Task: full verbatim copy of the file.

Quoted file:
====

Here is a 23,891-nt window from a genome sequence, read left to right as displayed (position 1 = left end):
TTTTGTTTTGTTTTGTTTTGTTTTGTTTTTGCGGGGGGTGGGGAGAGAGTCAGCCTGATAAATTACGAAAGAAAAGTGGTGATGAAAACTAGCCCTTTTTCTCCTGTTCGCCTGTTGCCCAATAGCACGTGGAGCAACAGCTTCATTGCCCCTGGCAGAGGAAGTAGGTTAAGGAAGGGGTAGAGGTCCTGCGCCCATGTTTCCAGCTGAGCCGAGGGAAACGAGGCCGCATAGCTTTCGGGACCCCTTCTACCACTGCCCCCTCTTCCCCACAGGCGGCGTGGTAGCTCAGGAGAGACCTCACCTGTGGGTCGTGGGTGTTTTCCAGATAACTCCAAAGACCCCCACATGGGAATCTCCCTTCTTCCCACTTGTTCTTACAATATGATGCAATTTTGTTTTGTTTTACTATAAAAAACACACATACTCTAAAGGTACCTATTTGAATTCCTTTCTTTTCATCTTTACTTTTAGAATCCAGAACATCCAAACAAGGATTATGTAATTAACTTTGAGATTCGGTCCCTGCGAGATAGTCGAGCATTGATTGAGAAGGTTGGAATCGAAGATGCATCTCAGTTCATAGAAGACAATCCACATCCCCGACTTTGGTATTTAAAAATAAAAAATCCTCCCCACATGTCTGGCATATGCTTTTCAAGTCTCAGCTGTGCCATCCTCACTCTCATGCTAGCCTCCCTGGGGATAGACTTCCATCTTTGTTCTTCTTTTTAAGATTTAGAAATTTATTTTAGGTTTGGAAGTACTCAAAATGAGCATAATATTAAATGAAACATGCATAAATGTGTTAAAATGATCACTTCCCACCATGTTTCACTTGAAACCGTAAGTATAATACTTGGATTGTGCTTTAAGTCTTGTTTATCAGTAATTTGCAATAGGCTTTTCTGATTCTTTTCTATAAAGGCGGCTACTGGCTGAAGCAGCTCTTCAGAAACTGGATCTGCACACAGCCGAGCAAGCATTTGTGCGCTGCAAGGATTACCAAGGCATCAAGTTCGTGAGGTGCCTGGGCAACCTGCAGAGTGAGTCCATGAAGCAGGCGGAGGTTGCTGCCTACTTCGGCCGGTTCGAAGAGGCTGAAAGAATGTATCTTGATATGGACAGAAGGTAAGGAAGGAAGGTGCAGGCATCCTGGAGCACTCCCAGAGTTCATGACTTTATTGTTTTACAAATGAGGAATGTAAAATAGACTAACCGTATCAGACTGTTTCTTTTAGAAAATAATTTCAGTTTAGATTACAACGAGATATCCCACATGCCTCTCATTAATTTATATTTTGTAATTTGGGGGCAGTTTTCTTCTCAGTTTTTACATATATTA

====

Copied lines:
Here is a 23,891-nt window from a genome sequence, read left to right as displayed (position 1 = left end):
TTTTGTTTTGTTTTGTTTTGTTTTGTTTTTGCGGGGGGTGGGGAGAGAGTCAGCCTGATAAATTACGAAAGAAAAGTGGTGATGAAAACTAGCCCTTTTTCTCCTGTTCGCCTGTTGCCCAATAGCACGTGGAGCAACAGCTTCATTGCCCCTGGCAGAGGAAGTAGGTTAAGGAAGGGGTAGAGGTCCTGCGCCCATGTTTCCAGCTGAGCCGAGGGAAACGAGGCCGCATAGCTTTCGGGACCCCTTCTACCACTGCCCCCTCTTCCCCACAGGCGGCGTGGTAGCTCAGGAGAGACCTCACCTGTGGGTCGTGGGTGTTTTCCAGATAACTCCAAAGACCCCCACATGGGAATCTCCCTTCTTCCCACTTGTTCTTACAATATGATGCAATTTTGTTTTGTTTTACTATAAAAAACACACATACTCTAAAGGTACCTATTTGAATTCCTTTCTTTTCATCTTTACTTTTAGAATCCAGAACATCCAAACAAGGATTATGTAATTAACTTTGAGATTCGGTCCCTGCGAGATAGTCGAGCATTGATTGAGAAGGTTGGAATCGAAGATGCATCTCAGTTCATAGAAGACAATCCACATCCCCGACTTTGGTATTTAAAAATAAAAAATCCTCCCCACATGTCTGGCATATGCTTTTCAAGTCTCAGCTGTGCCATCCTCACTCTCATGCTAGCCTCCCTGGGGATAGACTTCCATCTTTGTTCTTCTTTTTAAGATTTAGAAATTTATTTTAGGTTTGGAAGTACTCAAAATGAGCATAATATTAAATGAAACATGCATAAATGTGTTAAAATGATCACTTCCCACCATGTTTCACTTGAAACCGTAAGTATAATACTTGGATTGTGCTTTAAGTCTTGTTTATCAGTAATTTGCAATAGGCTTTTCTGATTCTTTTCTATAAAGGCGGCTACTGGCTGAAGCAGCTCTTCAGAAACTGGATCTGCACACAGCCGAGCAAGCATTTGTGCGCTGCAAGGATTACCAAGGCATCAAGTTCGTGAGGTGCCTGGGCAACCTGCAGAGTGAGTCCATGAAGCAGGCGGAGGTTGCTGCCTACTTCGGCCGGTTCGAAGAGGCTGAAAGAATGTATCTTGATATGGACAGAAGGTAAGGAAGGAAGGTGCAGGCATCCTGGAGCACTCCCAGAGTTCATGACTTTATTGTTTTACAAATGAGGAATGTAAAATAGACTAACCGTATCAGACTGTTTCTTTTAGAAAATAATTTCAGTTTAGATTACAACGAGATATCCCACATGCCTCTCATTAATTTATATTTTGTAATTTGGGGGCAGTTTTCTTCTCAGTTTTTACATATATTA